We’re only a couple weeks into the new MLS season and the time-honored traditions surrounding it are already being fulfilled. Strange weather? Check. Overreacting to early results? Check. Fluky table positions? The Fire are in second place in the Eastern Conference, so, uh, definitely Check.
Unsolicited opinions on what MLS needs to do in order to be “successful?” Check.
The latest nugget of advice comes from Andrea Pirlo; NYCFC midfielder, Serie A and Italy legend, exquisite beard-haver, IRL Most Interesting Man In The World. In an interview with Italian press, Pirlo says that MLS should try to emulate the Chinese Super League in order to grow.
”Certainly I would get rid of the restrictions on the transfer market, though. Enough with the three exceptions to the salary cap, which is too little to convince other stars to come here. They need to develop a liberal system where you can buy and sell players without restrictions. Now there is even the competition from China. Especially if you want to compete with other leagues, at home and abroad, you have got to get rid of any restrictions.”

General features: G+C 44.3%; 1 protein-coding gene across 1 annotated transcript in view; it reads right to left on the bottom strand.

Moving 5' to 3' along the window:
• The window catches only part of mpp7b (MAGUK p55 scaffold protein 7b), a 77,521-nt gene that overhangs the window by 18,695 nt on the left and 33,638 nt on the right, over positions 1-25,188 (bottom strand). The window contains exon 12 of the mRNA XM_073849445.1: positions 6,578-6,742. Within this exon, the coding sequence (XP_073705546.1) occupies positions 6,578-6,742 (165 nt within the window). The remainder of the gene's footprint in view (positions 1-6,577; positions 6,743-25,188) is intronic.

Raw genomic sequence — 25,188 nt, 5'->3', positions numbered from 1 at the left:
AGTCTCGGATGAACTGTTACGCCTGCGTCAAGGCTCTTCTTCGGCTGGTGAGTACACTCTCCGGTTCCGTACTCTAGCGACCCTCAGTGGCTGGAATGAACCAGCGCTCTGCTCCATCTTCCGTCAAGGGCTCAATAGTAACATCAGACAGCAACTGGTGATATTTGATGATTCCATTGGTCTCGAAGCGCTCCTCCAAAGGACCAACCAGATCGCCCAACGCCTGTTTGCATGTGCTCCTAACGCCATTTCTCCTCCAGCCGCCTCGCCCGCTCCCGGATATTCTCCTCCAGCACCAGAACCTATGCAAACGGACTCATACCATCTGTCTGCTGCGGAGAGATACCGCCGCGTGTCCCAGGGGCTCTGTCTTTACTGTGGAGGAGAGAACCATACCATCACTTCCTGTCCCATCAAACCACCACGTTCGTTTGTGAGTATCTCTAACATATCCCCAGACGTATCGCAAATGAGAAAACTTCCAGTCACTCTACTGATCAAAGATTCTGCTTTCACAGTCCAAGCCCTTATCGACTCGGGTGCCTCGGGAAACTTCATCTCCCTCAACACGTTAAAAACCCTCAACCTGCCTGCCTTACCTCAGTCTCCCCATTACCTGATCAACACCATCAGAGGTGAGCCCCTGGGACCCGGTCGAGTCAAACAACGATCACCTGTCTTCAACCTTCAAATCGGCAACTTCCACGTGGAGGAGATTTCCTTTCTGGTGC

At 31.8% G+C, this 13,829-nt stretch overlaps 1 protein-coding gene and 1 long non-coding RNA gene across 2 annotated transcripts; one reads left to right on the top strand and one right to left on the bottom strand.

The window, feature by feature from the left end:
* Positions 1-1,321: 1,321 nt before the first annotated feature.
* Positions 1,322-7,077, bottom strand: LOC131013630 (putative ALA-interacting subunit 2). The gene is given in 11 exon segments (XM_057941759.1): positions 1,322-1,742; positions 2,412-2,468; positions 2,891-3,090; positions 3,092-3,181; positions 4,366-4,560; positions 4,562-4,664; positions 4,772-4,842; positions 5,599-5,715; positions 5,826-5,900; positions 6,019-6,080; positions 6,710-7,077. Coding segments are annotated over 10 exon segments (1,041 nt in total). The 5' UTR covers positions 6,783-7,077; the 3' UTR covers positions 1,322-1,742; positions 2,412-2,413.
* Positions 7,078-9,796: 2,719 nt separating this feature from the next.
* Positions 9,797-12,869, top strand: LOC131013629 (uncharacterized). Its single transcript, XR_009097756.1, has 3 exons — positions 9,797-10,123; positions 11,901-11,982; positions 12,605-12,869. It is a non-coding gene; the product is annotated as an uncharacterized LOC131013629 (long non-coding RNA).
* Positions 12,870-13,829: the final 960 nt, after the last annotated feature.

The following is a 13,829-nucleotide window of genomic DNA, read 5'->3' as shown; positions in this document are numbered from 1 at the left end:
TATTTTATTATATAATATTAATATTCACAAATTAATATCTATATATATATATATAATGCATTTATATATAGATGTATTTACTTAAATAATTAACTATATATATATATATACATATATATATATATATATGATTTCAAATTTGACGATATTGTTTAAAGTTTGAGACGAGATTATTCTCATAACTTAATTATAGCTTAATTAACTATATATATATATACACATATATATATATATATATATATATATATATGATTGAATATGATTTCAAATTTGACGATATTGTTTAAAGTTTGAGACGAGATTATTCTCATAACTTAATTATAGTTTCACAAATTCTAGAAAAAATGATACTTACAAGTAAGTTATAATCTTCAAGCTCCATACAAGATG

Essentially, Pirlo thinks the league salary cap and Designated Player rule, among other things, are holding MLS back. For better or worse, the Chinese Super League has made a splash in world football by doling out huge contracts for top stars, several of whom— like Oscar and Hulk— are still in their primes. Pirlo, who is yet undecided on whether he’ll stay at New York beyond this season, believes that China is a model for how MLS should do business.
It’s a fair point, and Pirlo is certainly welcome to his opinion. As someone who plays in the league, his input is probably more valuable than some rando on Soccer Twitter who refuses to watch MLS. And while the American domestic league certainly has plenty of opportunities for improvement, it seems like a lot of this kind of (mostly well-intentioned) advice seems to boil down to expressing personal preferences regardless of whether it’s the right fit for MLS. Nowhere is this more true than in the Pro/Rel debate;, which at times seems to be more about aesthetics than anything else. Maybe someone should just make a version of Football Manager where you get to play as a league commissioner.
In a parallel debate, the Football Association is planning to implement a salary cap and other squad restrictions in women’s football;. Citing concerns that the women’s sides at the largest clubs— Manchester City, Chelsea, Arsenal, and Liverpool— have enough financial clout to shut everyone else out, the FA believes that imposing more rules in the FAWSL will impose competitive balance. It’s curious that men’s football needs fewer restrictions in order to be competitive while women’s football needs more. It’s almost as if there are entrenched interests bent on privileging the men’s game at the expense of the women.